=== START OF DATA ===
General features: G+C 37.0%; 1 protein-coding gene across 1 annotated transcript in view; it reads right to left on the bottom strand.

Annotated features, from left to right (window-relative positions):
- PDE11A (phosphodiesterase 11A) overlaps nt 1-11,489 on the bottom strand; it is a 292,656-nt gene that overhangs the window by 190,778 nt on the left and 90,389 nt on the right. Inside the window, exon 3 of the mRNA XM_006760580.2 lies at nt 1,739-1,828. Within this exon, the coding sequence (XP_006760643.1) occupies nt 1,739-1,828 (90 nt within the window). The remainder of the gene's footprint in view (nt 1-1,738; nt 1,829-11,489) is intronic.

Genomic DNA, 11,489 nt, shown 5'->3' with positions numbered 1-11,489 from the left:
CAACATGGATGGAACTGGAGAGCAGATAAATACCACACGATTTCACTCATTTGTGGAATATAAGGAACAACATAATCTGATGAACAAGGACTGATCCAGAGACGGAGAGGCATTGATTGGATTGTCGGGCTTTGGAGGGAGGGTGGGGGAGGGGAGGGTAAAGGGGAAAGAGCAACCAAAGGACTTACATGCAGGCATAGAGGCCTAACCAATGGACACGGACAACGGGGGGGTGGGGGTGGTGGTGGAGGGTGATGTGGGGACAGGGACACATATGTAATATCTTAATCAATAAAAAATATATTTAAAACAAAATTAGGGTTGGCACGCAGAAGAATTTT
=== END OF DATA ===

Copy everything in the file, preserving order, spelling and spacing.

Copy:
General features: G+C 37.0%; 1 protein-coding gene across 1 annotated transcript in view; it reads right to left on the bottom strand.

Annotated features, from left to right (window-relative positions):
- PDE11A (phosphodiesterase 11A) overlaps nt 1-11,489 on the bottom strand; it is a 292,656-nt gene that overhangs the window by 190,778 nt on the left and 90,389 nt on the right. Inside the window, exon 3 of the mRNA XM_006760580.2 lies at nt 1,739-1,828. Within this exon, the coding sequence (XP_006760643.1) occupies nt 1,739-1,828 (90 nt within the window). The remainder of the gene's footprint in view (nt 1-1,738; nt 1,829-11,489) is intronic.

Genomic DNA, 11,489 nt, shown 5'->3' with positions numbered 1-11,489 from the left:
CAACATGGATGGAACTGGAGAGCAGATAAATACCACACGATTTCACTCATTTGTGGAATATAAGGAACAACATAATCTGATGAACAAGGACTGATCCAGAGACGGAGAGGCATTGATTGGATTGTCGGGCTTTGGAGGGAGGGTGGGGGAGGGGAGGGTAAAGGGGAAAGAGCAACCAAAGGACTTACATGCAGGCATAGAGGCCTAACCAATGGACACGGACAACGGGGGGGTGGGGGTGGTGGTGGAGGGTGATGTGGGGACAGGGACACATATGTAATATCTTAATCAATAAAAAATATATTTAAAACAAAATTAGGGTTGGCACGCAGAAGAATTTT